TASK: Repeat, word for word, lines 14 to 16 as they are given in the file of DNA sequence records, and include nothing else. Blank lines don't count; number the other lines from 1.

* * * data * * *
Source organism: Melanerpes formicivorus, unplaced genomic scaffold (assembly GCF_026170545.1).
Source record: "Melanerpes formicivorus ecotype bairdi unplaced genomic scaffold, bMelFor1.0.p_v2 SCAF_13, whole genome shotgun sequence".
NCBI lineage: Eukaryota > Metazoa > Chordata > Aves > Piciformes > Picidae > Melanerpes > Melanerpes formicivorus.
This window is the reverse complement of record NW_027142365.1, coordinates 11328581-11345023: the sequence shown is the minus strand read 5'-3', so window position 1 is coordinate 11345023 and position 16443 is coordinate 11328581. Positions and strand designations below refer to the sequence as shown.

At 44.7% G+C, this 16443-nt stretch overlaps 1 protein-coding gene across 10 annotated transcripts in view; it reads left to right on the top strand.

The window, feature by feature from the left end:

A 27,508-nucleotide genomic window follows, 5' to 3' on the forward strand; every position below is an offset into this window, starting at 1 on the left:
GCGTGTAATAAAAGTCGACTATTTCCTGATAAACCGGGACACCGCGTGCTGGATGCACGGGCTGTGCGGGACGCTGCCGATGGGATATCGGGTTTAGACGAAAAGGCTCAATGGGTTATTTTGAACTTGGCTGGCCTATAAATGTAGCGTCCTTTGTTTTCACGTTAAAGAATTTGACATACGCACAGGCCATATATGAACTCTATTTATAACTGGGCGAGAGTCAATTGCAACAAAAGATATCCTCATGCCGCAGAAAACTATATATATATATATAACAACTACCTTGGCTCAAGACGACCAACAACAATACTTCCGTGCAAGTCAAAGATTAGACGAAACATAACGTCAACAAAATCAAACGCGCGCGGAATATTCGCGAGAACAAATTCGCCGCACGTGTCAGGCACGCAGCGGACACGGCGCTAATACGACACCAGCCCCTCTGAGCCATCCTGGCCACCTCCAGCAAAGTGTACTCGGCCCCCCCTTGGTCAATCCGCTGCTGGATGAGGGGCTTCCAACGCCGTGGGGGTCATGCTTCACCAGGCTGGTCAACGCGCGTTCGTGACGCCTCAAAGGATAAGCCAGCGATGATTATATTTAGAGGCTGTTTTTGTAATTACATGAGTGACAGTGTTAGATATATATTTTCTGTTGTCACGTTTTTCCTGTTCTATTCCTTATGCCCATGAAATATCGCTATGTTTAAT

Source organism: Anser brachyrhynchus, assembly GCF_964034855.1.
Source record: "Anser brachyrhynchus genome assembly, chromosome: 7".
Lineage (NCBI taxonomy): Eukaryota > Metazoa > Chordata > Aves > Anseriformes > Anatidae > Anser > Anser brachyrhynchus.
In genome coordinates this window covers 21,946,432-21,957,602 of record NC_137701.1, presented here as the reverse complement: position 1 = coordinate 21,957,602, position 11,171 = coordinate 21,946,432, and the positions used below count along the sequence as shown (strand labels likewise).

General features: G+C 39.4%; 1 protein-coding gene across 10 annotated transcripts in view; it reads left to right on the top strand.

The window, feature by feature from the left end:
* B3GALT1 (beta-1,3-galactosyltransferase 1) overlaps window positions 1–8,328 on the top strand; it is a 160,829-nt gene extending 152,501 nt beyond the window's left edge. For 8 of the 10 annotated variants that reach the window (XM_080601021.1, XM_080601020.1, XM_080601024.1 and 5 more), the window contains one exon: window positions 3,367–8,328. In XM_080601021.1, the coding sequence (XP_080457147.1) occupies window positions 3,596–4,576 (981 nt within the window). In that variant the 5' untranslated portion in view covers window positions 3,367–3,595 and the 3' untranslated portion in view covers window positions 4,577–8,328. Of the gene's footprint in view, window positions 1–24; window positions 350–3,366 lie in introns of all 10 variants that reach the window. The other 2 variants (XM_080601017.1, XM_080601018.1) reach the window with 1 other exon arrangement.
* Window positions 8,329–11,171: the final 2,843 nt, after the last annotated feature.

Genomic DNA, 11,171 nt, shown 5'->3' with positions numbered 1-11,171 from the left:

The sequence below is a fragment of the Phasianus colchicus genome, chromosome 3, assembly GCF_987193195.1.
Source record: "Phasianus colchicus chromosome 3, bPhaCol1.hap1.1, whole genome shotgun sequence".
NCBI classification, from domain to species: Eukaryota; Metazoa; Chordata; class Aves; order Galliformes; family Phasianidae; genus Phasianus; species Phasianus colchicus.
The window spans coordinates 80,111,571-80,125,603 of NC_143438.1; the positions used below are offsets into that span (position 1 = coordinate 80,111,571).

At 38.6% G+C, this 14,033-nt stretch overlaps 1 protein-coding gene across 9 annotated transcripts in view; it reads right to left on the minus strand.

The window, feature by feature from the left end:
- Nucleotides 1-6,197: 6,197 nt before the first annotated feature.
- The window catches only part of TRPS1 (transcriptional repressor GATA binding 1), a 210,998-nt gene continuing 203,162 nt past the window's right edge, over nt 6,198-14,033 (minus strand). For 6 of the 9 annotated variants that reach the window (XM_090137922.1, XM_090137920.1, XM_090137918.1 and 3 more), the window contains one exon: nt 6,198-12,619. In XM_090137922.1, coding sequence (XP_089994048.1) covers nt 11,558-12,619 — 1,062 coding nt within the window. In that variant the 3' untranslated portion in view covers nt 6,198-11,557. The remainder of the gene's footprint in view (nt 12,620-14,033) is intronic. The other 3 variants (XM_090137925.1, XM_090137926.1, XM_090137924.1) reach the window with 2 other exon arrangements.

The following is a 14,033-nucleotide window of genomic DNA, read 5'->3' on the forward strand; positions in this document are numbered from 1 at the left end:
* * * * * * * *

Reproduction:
The window, feature by feature from the left end:
* B3GALT1 (beta-1,3-galactosyltransferase 1) overlaps window positions 1–8,328 on the top strand; it is a 160,829-nt gene extending 152,501 nt beyond the window's left edge. For 8 of the 10 annotated variants that reach the window (XM_080601021.1, XM_080601020.1, XM_080601024.1 and 5 more), the window contains one exon: window positions 3,367–8,328. In XM_080601021.1, the coding sequence (XP_080457147.1) occupies window positions 3,596–4,576 (981 nt within the window). In that variant the 5' untranslated portion in view covers window positions 3,367–3,595 and the 3' untranslated portion in view covers window positions 4,577–8,328. Of the gene's footprint in view, window positions 1–24; window positions 350–3,366 lie in introns of all 10 variants that reach the window. The other 2 variants (XM_080601017.1, XM_080601018.1) reach the window with 1 other exon arrangement.
* Window positions 8,329–11,171: the final 2,843 nt, after the last annotated feature.